Philadelphia, PA (Sports Network) -
The Los Angeles area is home to Venice Beach, Hollywood and the famous 90210 zip code. The Fresh Prince once called it home (on television at least), and former Yankee icon Joe Torre made the jump from the Big Apple to the City of Angels.
There is no doubt that Los Angeles has a certain appeal that draws in the masses.
Unless you play in the NHL.
Despite being considered a franchise back on the rise, the Los Angeles Kings have yet to make a splash in free agency. Apparently, a team coming off a 12-win, 22-point improvement isn't very enticing for those skaters looking to relocate.
Not that the Kings haven't been in the headlines since free agency began on July 1. Los Angeles had been linked to the top unemployed prize, Ilya Kovalchuk, but was unable to convince the Russian sniper to lower his asking price and come out west, leading general manager Dean Lombardi to announce on Monday that his team was pulling out of the bidding war.
(The Los Angeles Times did report on Wednesday that the Kings were back in the hunt for Kovalchuk's services, but followed up on Thursday that they were again backing away from the high-priced winger.)
Reports have linked Philadelphia Flyers forward Simon Gagne to the Kings.
While the Kings were wasting their time courting Kovalchuk, they failed to add scoring help alongside lamp-lighter Anze Kopitar, the hard-working Dustin Brown and veteran leader Ryan Smyth, while Norris Trophy nominee Drew Doughty and fellow young blueliner Jack Johnson have yet to receive any new help at the back end.
Off the market are forward Ray Whitney and defensemen Anton Volchenkov, Dan Hamhuis and Paul Martin, leaving the Kings staring at a free agency list that now includes a host of players that come with questions, including hot-and-cold forwards Lee Stempniak and Alexei Ponikarovsky and injury-plagued defenders Willie Mitchell and Kim Johnsson.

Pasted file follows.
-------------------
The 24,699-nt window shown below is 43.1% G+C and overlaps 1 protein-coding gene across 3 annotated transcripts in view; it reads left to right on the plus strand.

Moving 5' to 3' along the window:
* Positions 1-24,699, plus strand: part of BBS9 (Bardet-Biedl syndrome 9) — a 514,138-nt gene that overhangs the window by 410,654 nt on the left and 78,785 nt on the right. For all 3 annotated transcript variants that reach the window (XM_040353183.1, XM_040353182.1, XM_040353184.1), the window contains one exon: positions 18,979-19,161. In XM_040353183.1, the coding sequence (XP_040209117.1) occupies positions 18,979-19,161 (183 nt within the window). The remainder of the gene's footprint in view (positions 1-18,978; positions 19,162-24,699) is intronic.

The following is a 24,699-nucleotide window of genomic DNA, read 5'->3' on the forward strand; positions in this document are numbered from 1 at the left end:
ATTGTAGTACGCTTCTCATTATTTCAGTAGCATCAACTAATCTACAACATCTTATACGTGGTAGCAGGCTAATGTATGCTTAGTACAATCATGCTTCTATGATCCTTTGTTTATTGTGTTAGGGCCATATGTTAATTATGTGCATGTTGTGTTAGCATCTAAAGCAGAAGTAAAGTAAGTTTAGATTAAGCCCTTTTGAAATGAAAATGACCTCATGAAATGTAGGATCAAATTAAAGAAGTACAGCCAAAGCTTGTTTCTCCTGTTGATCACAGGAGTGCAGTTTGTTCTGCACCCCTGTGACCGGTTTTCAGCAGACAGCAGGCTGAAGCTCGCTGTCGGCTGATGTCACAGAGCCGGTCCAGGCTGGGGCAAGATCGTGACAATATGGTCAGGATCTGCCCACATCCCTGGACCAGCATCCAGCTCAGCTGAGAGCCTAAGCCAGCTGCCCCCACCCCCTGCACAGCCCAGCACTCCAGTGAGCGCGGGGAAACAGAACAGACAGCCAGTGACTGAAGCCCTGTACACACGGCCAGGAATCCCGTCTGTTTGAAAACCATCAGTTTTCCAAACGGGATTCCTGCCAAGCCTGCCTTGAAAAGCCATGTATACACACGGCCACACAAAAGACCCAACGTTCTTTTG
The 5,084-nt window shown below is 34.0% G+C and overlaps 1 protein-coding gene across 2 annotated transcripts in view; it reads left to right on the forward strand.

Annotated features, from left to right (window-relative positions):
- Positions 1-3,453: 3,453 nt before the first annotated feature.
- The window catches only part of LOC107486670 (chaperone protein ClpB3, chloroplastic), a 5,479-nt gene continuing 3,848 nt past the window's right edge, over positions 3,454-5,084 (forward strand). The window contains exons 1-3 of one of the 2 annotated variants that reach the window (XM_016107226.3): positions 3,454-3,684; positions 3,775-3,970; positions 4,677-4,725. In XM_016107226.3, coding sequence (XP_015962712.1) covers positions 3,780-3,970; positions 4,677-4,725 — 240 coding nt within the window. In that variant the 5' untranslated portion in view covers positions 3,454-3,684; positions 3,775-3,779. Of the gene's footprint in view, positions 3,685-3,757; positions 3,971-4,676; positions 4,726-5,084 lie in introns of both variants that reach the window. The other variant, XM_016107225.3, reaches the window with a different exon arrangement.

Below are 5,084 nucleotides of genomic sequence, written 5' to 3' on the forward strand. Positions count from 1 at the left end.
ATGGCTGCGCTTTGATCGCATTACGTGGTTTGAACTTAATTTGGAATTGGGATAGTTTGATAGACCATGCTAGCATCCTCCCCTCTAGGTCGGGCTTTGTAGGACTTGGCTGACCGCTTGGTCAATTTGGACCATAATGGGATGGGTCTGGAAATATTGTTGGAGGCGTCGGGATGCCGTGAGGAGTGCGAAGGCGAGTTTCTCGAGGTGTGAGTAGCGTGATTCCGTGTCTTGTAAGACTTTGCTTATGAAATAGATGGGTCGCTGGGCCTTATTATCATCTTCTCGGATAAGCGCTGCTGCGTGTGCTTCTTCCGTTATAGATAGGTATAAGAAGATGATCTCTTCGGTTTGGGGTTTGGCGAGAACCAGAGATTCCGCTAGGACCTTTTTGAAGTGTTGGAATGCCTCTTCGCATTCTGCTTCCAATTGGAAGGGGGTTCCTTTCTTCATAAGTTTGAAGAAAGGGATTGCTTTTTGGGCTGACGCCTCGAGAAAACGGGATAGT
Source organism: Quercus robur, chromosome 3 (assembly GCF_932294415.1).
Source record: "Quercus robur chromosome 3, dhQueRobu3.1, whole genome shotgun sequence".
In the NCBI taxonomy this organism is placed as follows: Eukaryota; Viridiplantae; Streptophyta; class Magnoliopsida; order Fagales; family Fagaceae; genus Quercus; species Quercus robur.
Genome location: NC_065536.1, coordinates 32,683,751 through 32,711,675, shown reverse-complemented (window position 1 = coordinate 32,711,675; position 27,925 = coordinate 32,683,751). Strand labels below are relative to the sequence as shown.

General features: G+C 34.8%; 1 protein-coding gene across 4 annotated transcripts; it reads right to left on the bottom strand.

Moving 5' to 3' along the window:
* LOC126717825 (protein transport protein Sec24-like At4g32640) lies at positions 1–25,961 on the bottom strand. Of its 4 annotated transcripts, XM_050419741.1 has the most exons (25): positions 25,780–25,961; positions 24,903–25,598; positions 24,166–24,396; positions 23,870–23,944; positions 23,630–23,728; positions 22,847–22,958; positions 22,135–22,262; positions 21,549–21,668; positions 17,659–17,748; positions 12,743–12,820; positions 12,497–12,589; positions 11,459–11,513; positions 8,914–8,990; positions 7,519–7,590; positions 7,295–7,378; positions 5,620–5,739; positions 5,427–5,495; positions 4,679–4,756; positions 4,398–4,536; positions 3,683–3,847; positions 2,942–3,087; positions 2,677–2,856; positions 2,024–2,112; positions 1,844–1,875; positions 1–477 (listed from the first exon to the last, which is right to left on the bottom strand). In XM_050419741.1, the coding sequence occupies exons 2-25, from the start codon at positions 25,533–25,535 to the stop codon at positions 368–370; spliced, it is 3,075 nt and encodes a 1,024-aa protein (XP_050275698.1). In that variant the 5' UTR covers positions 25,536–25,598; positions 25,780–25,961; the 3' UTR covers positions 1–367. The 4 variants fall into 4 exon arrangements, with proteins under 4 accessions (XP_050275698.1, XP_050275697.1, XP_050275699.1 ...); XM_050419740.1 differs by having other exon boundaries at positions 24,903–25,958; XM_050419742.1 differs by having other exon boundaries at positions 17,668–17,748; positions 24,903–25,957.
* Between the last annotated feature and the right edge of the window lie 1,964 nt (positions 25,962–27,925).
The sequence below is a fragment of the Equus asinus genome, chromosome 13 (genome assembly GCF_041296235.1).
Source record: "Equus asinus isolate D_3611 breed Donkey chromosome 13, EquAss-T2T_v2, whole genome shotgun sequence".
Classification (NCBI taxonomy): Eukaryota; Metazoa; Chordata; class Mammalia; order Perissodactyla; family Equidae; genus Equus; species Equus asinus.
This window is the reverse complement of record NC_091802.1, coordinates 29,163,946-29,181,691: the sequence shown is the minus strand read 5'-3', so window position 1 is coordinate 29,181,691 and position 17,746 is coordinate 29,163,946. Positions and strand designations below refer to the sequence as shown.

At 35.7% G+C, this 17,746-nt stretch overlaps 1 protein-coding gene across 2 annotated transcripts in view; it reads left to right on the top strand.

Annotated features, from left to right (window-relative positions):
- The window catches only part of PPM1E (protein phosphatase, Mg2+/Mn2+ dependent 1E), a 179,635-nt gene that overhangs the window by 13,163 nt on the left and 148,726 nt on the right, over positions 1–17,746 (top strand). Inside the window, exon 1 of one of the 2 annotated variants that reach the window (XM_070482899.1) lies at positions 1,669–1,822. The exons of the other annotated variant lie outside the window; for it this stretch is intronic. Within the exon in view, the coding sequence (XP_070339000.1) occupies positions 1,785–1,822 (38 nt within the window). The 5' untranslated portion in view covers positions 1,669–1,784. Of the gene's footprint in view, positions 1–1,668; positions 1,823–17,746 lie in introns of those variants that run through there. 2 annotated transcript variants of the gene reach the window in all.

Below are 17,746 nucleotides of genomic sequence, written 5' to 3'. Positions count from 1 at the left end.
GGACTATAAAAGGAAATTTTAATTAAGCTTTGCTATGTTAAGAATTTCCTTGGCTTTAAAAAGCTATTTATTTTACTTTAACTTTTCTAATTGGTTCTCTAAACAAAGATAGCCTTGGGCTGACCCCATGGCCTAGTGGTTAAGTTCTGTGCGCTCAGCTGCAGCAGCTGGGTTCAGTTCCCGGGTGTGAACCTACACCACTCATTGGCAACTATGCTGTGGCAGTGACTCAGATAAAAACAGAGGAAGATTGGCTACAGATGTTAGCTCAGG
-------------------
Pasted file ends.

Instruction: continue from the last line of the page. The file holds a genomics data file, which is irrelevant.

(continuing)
That's not what you want to see when you are a club that is coming off its first playoff appearance since 2002 and resides in a tough Pacific Division.
In fact, free agency has so far only seen the losses of enforcer Raitis Ivanans (whose toughness has yet to be replaced) and defenseman Sean O'Donnell. It also appears as if the Kings aren't interested in bringing back their own free agent Alexander Frolov, a talented forward with questionable work ethic who could end up jumping ship to the KHL.
Cap space isn't an issue for the Kings, but appeal apparently is. The good news for Los Angeles is that years of stockpiling top-end draft picks, in addition to a logjam in net, gives the team depth to make some trades.
Reports have linked Philadelphia Flyers forward Simon Gagne, a two-time 40-goal scorer, to the Kings, and Ducks forward Bobby Ryan's name has popped up as well. Gagne comes with some risk as he has dealt with injuries in two of his last three seasons (including the dreaded concussion), and a move for the unhappy Ryan out in Anaheim will likely deal quite a blow to Los Angeles' prospects pool.
The Kings say they passed on Kovalchuk, a two-time 50-goal scorer, because his cost wouldn't allow them to keep together their young core. Doughty, Johnson and Wayne Simmonds are set for restricted free agency following 2010-11, and the philosophy based on keeping them around also smartly kept them from overpaying for some of this year's free agency group (think six years for Volchenkov by New Jersey or four years, $6.5 million by the Rangers for Derek Boogaard).
Still, for a club that hasn't been a fixture in the playoffs for the good part of this century, not making any type of moves has Los Angeles on the brink of losing the momentum captured with an excellent 2009-10 campaign.
Perhaps the Kings had too many eggs in the Kovalchuk basket or maybe the west coast just doesn't appeal to those who skate on a frozen pond, but hey, it was good enough for Wayne Gretzky.
And if Gretzky can't make some calls on the Kings behalf, maybe Jed Clampett can.